It has been quite a Valentine's Day for insurance deal breakups.
First the death of the $34 billion Aetna and Humana deal was announced.
Then Tuesday afternoon, Cigna announced that it was ending its Anthem merger, CNBC has reported
Aetna and Humana agreed to mutually end their relationship and jointly expressed their regrets over the deal's passing.
“We are disappointed to take this course of action after 19 months of planning, but both companies need to move forward with their respective strategies in order to continue to meet member expectations,” Aetna chairman and CEO Mark T. Bertolini said, adding that, “while we continue to believe that a combined company would create greater value for health care consumers through improved affordability and quality, the current environment makes it too challenging to continue pursuing the transaction.”
The deal was shot down by a U.S District Court for the District of Columbia ruling that granted the U.S. Department of Justice request to enjoin the merger on the grounds that it violated antitrust laws. In late January, U.S. District Judge John D. Bates held that the merger would stifle competition and hurt seniors looking for Medicare Advantage coverage.
"We had viewed a successful appeal as highly unlikely given the decisiveness of the lower court’s opinion and a DOJ (Department of Justice) settlement as a long shot," Evercore ISI analyst Michael Newshel wrote in a research note according to Reuters
The court ruling garnered praise from opponents of the merger, notably
the American Medical Association.
“Creating even larger goliaths would be unacceptable,” AMA President Dr. Andrew W. Gurman said on the association's blog, adding that “Federal and state officials have a strong obligation to enforce antitrust laws to protect patients by ensuring a competitive marketplace that operates in patients’ best interests.”
Besides paying Humana a $1 billion breakup fee — about $630 million net of tax — Aetna also killed its deal with Molina Healthcare to sell some Medicare Advantage assets, which will lead to undisclosed fees.
In addition to the fees, “in recent filings with the Securities and Exchange Commission, the company said it paid about $775 million in legal and financial fees, most of that money spent on defending the merger in court after the Justice Department filed a lawsuit last summer to try to block it,” according to the Connecticut Mirror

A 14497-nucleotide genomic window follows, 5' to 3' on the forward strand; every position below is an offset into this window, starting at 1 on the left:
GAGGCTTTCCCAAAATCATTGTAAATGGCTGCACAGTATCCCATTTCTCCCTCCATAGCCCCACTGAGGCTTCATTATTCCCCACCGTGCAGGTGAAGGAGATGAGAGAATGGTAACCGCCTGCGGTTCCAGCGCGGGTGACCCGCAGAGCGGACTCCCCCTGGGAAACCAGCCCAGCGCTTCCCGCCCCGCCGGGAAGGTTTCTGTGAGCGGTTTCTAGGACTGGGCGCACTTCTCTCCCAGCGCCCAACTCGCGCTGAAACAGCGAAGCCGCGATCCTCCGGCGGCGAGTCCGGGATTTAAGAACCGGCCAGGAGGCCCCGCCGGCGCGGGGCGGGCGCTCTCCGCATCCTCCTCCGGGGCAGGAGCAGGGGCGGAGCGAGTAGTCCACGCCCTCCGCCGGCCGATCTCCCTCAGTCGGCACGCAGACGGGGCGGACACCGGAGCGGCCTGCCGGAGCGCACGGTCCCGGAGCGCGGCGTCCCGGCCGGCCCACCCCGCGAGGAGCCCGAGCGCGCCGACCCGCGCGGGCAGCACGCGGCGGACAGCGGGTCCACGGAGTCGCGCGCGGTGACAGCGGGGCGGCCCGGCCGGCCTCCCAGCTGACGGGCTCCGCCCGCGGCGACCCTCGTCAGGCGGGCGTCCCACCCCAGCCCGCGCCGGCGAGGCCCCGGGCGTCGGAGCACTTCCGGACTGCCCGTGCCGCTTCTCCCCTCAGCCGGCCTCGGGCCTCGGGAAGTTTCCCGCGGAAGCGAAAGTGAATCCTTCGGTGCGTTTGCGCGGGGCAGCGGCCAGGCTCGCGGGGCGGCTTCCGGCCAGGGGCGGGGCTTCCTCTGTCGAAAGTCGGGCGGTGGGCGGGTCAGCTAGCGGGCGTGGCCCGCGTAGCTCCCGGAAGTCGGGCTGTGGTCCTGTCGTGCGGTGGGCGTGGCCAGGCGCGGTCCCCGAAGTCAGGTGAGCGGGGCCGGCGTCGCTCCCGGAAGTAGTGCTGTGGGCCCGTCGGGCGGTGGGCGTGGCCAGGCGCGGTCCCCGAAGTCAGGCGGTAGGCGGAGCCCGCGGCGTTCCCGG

The Cigna-Anthem breakup was unilateral, and bitter, however. Cigna walked out on its $54 billion deal with Anthem, and is suing for damages.
That deal was blocked in court in early February.
"The evidence has shown that the merger is likely to result in higher prices," U.S. District judge Amy Berman Jackson wrote in the ruling.
"Anthem is encouraging the Court to ignore the risks posed by the proposed constriction in the health insurance industry … on the grounds that consumers might benefit from the large size of the new company in other ways at the end of the day," Jackson said.
Anthem said it wants to give the deal another try. “On January 18, 2017, Anthem extended its merger agreement with Cigna through April 30, 2017. Under the terms of the merger agreement, Cigna does not have a right to terminate the agreement," an Anthem spokesperson told CNBC.
Cigna, however, appears to be seething, which is taking the form of a $1.85 billion termination fee and another $13 billion in damages, according to the Washington Post
"These additional damages include the amount of premium that Cigna shareholders did not realize as a result of the failed merger process," the company said according to the paper. "The company believes strongly in the merits of its case and hopes that this matter is rapidly resolved."
Anthem disputes the breakup. Its spokeswoman Jill Becher fired to the Post that "Anthem will continue to enforce its rights under the merger agreement."